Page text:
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By Greg Johnson
While the site for the 2011 Men’s College World Series is new, a familiar related event will take place at the college baseball classic.
The Men’s College World Series Youth Clinics, a community-outreach program that connects under-served populations in conjunction with select NCAA championships, are making a return visit to Omaha. The College World Series begins Saturday at the new TD Ameritrade Park.
For the past 20 years, Wilbert Ellis has been a major contributor to the clinics. Ellis, who retired in 2003 after guiding the Grambling State baseball program as an assistant and head coach since 1960, is set to take part again this year.
The Special Olympics Clinic will take place Friday from 8:30-10:30 a.m., followed by the Community Clinic on Saturday and Sunday (8 a.m.-noon). All of the clinics will take place on the campus baseball field at Creighton.
“Baseball has always been a part of my life, and when I got the opportunity to work with youth at the national level, I accepted it,” said Ellis, who played baseball at Grambling, where he graduated in 1959 with a degree in physical education. “I wanted to give something back in the game of baseball and help develop the skills of individuals. These youth programs have been a big part of my life.”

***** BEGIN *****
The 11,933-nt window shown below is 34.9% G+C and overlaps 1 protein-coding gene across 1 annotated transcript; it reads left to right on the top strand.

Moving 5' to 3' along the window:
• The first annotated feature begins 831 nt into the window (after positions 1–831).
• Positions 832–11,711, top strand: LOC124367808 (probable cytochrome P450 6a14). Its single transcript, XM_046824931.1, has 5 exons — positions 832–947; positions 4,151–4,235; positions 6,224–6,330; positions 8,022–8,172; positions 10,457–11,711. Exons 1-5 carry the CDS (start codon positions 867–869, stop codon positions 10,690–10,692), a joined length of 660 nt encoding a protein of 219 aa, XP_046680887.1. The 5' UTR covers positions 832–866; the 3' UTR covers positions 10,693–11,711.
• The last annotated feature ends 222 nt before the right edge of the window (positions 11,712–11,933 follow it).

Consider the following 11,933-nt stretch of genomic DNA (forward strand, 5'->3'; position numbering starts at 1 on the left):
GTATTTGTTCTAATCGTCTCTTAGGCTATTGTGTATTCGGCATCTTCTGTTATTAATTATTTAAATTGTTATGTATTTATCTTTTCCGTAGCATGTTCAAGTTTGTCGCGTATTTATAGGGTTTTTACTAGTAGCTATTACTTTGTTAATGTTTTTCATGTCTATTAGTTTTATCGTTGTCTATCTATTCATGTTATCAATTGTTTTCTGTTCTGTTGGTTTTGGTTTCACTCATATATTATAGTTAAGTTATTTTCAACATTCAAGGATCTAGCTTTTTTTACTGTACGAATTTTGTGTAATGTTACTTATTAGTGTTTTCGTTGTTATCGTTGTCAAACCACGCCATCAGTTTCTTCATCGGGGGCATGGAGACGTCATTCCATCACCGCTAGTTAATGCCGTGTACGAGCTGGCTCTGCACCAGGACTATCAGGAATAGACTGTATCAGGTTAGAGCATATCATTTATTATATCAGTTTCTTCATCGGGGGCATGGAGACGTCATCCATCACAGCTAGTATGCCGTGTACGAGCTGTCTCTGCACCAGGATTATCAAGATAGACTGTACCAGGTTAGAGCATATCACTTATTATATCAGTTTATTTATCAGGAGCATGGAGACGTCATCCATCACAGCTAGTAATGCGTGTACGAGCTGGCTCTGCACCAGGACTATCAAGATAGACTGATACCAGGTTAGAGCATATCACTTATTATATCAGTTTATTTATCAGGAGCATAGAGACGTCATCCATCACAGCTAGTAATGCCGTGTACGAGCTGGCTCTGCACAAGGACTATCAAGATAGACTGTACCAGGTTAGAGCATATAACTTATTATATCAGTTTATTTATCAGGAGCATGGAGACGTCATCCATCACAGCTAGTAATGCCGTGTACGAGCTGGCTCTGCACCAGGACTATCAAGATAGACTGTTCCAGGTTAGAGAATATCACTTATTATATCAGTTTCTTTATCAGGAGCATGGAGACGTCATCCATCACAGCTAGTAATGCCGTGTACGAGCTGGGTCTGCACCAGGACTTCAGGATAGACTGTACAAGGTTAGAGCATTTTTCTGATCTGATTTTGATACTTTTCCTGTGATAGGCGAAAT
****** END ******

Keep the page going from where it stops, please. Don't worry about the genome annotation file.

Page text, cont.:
The clinics are open to youth ages 8-16. They receive on- and off-the-field instruction from 13 NCAA Division I head and assistant baseball coaches and some of their student-athletes.
The 30-minute on-the-field sessions include baserunning/conditioning, hitting and defensive drills. These sessions also emphasize smart nutritional choices.
Participants, who can walk up and register at 7:30 a.m. on the day of the free event, are also given advice on leading healthy lifestyles and displaying proper sportsmanship.
Parents and guardians receive information about college recruiting, initial eligibility and youth-sports issues, too.
“Some years we’ve had as many as 600 or 700 kids come through the clinics,” said Ellis, who was promoted from assistant to head Grambling State baseball coach by the legendary Eddie Robinson in 1978.
The other Division I baseball coaches scheduled to take part are:
Ellis, who was inducted into the American Baseball Coaches Association Hall of Fame in 2007 for winning more than 700 games as a head coach at Grambling State, says clinic work never becomes old.
“One of the most enjoyable moments for me is adding the Special Olympics Clinic,” Ellis said. “They enjoy being around the game.”